Limitless Generosity (Part 2)

In 2012, over the course of my 37 days on the Camino de Santiago, generosity knew no bounds. This network of thousand-year-old pilgrimage trails is walked by hundreds of thousands of people each year and, in reality, is a moving community of people helping people.

  • Unable to find my way out of a large city early one morning, I stopped a woman in scrubs to ask where the route was. She spoke no English. I spoke no Spanish. But she waved at me to follow her and took four minutes out of what was clearly her commute to work to literally put me back on the trail.
  • My (at the time new) friend Rick comforted me through tears more than once along the way. And I’ll never forget the day I woke up with a rash on my chest, arms, and belly. Rick and I got to a town with a pharmacy, but it wasn’t open for another hour. I told him he could keep walking without me. He refused, instead staying to enjoy a cup of coffee with me as we waited.
  • There was the hospitalero in Vilacázar de Sirga who washed and dried every cloth item in my backpack for me when I thought I had bedbugs; he even gave me his own shirt to wear so that I could wash even the clothes on my back (for my bottom half, he pulled out a fitted sheet and suggested I fasten it as a skirt to complete my outfit, which I did!).

I was given so much on that journey–both physically and mentally. But I always felt a little guilty for accepting the generosity of others until the day I met a woman who said, “By turning someone down on their generous offer, in some way, you are depriving them. By accepting their generosity, you are making them happier. Why would you deny anyone that experience?”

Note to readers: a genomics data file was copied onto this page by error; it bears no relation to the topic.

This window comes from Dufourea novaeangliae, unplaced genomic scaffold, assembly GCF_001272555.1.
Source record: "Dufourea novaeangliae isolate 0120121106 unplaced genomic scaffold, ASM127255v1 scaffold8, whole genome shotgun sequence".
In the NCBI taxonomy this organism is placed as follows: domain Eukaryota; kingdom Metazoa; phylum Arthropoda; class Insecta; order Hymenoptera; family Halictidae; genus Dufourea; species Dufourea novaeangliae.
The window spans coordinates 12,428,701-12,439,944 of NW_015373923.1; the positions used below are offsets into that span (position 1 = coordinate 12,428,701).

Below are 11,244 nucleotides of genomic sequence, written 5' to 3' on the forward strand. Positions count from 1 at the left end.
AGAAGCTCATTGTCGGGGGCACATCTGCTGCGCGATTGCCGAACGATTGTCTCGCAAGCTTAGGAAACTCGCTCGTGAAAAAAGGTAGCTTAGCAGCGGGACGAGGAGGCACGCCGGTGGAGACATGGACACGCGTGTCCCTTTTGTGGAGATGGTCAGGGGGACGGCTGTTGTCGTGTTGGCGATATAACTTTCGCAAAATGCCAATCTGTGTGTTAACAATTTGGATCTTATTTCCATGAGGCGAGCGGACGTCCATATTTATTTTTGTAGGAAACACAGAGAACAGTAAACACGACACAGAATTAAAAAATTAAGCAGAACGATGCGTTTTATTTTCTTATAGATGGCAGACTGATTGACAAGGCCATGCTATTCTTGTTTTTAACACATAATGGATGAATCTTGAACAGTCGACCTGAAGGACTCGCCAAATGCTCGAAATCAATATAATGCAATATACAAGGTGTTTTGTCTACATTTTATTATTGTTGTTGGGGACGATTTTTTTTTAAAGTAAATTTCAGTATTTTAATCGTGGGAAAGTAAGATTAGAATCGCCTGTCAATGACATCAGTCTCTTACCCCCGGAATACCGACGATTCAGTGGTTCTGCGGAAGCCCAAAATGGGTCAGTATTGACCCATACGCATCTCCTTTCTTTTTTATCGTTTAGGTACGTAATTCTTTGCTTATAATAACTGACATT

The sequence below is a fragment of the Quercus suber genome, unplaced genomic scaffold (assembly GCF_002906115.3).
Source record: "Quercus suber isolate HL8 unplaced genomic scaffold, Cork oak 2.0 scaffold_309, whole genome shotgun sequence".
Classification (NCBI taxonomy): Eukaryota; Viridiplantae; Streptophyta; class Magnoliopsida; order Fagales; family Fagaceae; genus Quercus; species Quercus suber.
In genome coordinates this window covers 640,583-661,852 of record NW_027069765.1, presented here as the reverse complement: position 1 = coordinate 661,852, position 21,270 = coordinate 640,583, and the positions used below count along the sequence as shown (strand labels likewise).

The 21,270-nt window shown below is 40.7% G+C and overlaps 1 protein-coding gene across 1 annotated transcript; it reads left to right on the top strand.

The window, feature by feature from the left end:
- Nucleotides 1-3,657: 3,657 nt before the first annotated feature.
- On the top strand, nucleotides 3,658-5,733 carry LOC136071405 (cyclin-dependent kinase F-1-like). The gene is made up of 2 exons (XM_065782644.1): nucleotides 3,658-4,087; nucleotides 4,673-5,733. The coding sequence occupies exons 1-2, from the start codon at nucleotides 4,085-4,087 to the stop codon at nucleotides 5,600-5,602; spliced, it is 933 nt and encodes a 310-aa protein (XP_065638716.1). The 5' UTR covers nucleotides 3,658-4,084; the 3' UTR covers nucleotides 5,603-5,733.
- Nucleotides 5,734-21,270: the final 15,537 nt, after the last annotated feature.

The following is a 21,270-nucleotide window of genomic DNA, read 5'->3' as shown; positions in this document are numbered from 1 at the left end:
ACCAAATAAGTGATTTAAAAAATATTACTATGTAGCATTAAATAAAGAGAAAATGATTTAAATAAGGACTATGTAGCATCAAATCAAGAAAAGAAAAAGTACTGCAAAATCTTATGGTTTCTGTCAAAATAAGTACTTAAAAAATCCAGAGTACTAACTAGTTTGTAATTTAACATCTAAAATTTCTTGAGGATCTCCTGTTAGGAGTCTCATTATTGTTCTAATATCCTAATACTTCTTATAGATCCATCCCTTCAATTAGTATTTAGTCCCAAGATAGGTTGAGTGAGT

“Think about it,” she went on. “When you want to give someone something and they turn you down, how do you feel?”

Her words stuck with me. I started to see offers as opportunities for me to make others smile.

For two weeks I am volunteering at an albergue (hostel) along the Camino de Santiago. My co-hospitalero John and I are helpful people by nature. What joy we feel when a hot, dusty, road-weary pilgrim walks through our door and we are able to offer them a glass of water, a place to sit, a smile, and a greeting of “bienvenidos.” Opportunities for us to give of ourselves abound in this place.

But there are also many opportunities to accept the generosity of the pilgrims who walk through our door. Nearly every day a pilgrim has asked if we will take food they do not want to carry forward with them. To our breakfast buffet we have added cheese, salami, and hard-boiled eggs left by the previous days pilgrims. The other day, a Czech woman gave me a business-card sized photo of Prague, telling me I should visit one day. The day before, sitting at the breakfast table, a Spanish pilgrim crocheted two tiny bracelets to give to me and John.

Every gift we are offered, we accept with a smile.

Today, I invite you say “yes” to someone else’s generosity.

They can’t touch us physically, but touch our hearts? Absolutely.

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